Science Fair Project Encyclopedia
Hardcore is a 1979 film written and directed by Paul Schrader. George C. Scott stars as salt-of-the-earth, religious Jake Van Dorn who is a prosperous local businessman in Grand Rapids, Michigan. A single parent, Scott is the father of a seemingly quiet, conservative teenage girl, Kristen, who unexplainably disappears when she goes on a church sponsored trip to California.
Eventually, Scott learns that his daughter may have run away and has entered the world of pornography in Los Angeles. The story is an odyssey of the upright and uptight Van Dorn as he journeys through the seedy world or pornography in California. Having no luck with the authorities, Scott retains the services of an eclectic private detective played by Peter Boyle to locate his daughter.
Fed up with no results from the PI, or the police, a desperate Scott ends up posing as a porno movie producer in the hopes that he will unearth information about his daughter. Along the way, he enlists the aid of a sometime porno actress/hooker named Nikki, played by Season Hubley . The two form an uneasy alliance as Hubley helps Scott in trying to wend his way through the maze of smut from Los Angeles to San Diego and to San Francisco, eventually discovering that his daughter may be in the hands of a very dangerous porn player who deals in the world of "snuff movies". Does Scott have what it takes to negotiate his way through this seedy, repuganant world and find his daughter?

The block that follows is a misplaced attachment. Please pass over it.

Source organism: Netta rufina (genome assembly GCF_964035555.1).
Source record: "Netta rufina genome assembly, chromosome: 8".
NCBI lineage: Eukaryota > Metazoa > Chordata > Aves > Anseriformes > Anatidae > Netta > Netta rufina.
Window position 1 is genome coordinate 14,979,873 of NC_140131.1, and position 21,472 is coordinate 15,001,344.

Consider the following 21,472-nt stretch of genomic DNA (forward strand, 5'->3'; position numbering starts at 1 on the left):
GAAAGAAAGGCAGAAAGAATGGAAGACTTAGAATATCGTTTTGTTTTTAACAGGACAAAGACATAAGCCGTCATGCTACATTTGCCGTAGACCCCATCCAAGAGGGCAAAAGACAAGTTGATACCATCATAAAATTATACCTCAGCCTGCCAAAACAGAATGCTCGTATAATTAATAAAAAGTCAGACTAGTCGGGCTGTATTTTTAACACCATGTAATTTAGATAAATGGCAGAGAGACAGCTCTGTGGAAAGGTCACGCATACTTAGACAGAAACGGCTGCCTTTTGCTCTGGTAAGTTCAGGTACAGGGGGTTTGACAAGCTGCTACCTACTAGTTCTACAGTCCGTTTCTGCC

The film takes its time in setting up the universe that Scott populates so the contrast and juxtaposition of his entry into the world of porn in California is justifiably shocking. The film thrives on the edge of a dark humor, taking its subject matter neither too lightly or seriously. The supporting cast is uniformly regarded as excellent, including both Boyle and Hubley.
Writer-director Schrader had previously written the screenplay of Martin Scorsese's Taxi Driver and the films share a theme of exploring an unseen subculture. One major criticism of the film at the time was that it utilizes the same sensationalistic elements of sleaze that it is attempting to criticize and comment upon. The film was released in 1979 and one might be hard pressed to find any aspect of it titilating by today's standards. However, Scott's performance as a tortured, conservative, single parent is palpable and holds up quite well.
The contents of this article is licensed from www.wikipedia.org under the GNU Free Documentation License. Click here to see the transparent copy and copyright details